At Reptile Encounters we believe in inspiring students to take an interest in the natural world. Thus, we will dazzle them with enriching
information while they interact with our captive-raised, Australian animals. It’s important to instil respect for nature at an early age while
preserving the idea that conservation is necessary in maintaining Australia’s rich wildlife.
Cheryl - Spiny-leaf Stick Insect
Females can reproduce via parthenogenesis, resulting in offspring that are genetic clones of the mother.
Sabrina - Brush-tail Bettong
Embryonic diapause is a reproductive strategy of marsupials, enabling them to keep an embryo “on hold” until conditions are right.
Harriet - Barn Owl
Owls are more closely related to hummingbirds genetically than they are to other birds of prey.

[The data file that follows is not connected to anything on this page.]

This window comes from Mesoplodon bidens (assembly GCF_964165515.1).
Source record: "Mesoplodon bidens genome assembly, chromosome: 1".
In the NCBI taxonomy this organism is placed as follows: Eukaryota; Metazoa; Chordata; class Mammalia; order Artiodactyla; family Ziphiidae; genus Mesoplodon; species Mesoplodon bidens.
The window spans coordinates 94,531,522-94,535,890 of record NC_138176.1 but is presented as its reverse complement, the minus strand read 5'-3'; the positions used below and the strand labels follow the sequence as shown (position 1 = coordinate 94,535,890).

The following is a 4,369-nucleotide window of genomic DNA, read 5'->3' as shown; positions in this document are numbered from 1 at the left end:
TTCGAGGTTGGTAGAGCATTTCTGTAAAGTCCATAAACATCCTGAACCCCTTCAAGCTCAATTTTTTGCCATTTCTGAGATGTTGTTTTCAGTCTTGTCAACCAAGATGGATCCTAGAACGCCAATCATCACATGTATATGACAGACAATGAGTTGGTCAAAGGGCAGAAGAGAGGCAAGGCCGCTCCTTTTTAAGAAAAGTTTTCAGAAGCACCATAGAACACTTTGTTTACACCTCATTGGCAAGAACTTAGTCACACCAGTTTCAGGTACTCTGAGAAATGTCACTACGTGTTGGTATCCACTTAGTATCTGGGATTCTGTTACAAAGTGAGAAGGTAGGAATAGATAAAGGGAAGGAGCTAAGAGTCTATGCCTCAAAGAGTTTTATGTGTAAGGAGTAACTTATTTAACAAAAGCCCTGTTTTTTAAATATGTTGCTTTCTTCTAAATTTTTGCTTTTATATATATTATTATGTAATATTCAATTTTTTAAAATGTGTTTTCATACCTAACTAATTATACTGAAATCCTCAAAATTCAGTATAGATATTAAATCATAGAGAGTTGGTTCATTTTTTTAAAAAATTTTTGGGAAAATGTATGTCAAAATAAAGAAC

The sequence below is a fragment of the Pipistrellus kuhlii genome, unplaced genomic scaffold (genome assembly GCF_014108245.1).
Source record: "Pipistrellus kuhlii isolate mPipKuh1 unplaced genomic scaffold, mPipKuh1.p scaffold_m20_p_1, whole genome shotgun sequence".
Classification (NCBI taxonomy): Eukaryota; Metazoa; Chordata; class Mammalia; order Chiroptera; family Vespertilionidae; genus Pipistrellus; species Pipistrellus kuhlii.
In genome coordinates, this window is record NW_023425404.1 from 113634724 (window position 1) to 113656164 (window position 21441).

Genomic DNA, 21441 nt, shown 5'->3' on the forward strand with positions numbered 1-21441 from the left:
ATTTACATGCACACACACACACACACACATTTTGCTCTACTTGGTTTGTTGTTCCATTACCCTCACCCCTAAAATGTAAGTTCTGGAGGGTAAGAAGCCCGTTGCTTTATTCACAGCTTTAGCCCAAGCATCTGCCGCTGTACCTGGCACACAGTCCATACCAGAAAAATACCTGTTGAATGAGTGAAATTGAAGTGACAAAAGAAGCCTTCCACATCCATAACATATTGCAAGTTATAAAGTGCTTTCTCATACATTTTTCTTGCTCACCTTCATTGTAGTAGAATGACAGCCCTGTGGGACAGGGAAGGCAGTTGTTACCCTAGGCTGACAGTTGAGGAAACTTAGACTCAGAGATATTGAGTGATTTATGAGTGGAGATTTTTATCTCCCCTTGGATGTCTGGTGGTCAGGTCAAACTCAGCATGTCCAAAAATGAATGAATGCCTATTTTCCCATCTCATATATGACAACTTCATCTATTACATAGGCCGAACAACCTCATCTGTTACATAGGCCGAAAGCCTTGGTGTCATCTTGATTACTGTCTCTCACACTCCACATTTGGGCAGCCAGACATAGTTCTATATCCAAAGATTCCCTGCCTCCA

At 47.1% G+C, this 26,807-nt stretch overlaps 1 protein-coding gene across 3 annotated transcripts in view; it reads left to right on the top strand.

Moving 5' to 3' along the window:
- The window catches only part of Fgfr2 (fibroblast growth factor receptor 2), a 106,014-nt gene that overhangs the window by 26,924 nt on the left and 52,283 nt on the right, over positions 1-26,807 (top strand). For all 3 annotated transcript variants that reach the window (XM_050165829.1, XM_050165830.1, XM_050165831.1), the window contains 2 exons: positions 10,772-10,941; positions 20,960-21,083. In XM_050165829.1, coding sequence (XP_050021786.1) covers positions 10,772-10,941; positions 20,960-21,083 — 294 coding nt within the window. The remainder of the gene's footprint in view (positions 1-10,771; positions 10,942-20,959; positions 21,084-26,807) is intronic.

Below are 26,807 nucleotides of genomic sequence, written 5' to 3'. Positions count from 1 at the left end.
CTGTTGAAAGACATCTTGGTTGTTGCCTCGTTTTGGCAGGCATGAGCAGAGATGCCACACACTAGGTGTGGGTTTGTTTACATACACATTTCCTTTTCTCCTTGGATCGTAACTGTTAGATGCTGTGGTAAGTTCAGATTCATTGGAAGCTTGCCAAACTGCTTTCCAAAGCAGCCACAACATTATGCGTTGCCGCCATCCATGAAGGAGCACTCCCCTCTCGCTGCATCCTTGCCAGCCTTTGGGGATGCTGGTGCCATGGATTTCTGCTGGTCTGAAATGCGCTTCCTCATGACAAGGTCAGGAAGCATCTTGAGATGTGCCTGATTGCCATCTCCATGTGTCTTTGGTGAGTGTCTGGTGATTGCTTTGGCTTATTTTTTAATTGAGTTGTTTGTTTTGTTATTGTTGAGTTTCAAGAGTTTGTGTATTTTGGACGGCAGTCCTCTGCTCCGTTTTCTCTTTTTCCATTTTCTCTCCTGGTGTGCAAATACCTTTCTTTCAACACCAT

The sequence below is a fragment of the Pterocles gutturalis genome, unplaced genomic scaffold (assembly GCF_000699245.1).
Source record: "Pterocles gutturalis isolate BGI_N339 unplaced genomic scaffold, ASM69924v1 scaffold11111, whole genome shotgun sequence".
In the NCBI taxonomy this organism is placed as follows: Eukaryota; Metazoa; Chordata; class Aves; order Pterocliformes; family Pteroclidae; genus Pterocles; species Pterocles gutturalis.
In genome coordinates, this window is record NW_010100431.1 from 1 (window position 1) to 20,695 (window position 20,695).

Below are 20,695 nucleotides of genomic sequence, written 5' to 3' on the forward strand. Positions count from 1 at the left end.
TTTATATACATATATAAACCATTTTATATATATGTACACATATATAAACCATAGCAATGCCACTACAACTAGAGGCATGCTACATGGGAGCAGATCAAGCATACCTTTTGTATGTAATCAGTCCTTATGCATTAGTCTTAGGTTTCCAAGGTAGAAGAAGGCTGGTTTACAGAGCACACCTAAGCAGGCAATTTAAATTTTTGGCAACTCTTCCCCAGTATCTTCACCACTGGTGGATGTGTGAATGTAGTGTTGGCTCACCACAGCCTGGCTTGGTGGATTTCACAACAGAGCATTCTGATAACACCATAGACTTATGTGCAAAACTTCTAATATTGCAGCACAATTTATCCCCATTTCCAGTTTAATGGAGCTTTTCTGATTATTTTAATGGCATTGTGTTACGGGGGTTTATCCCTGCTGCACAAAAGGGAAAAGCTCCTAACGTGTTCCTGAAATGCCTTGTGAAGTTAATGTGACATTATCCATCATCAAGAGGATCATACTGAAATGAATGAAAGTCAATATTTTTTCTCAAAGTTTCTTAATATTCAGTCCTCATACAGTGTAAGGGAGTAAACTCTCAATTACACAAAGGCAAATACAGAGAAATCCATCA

Russell - Shingleback Lizard
Shingleback Lizards are monogamous, and will not mate with anyone that is too closely related.
Frankie - Central Bearded Dragon
Central Bearded Dragons are popular as pets, and artificial selection in captivity has resulted in a variety of colour morphs and scale types.
Vicky - Victorian Carpet Python
Carpet Pythons are wide-spread across Australia, and exhibit a wide of colours and sizes, subspecies can cross breed in the wild and in captivity.
Tiny - Olive Python
Evolution has favoured the Olive Python to grow to large sizes and consume large prey.
Neville - Saltwater Crocodile
Saltwater Crocodiles lay large clutches of eggs, but only the strongest few will make it adulthood and be able to successfully reproduce themselves.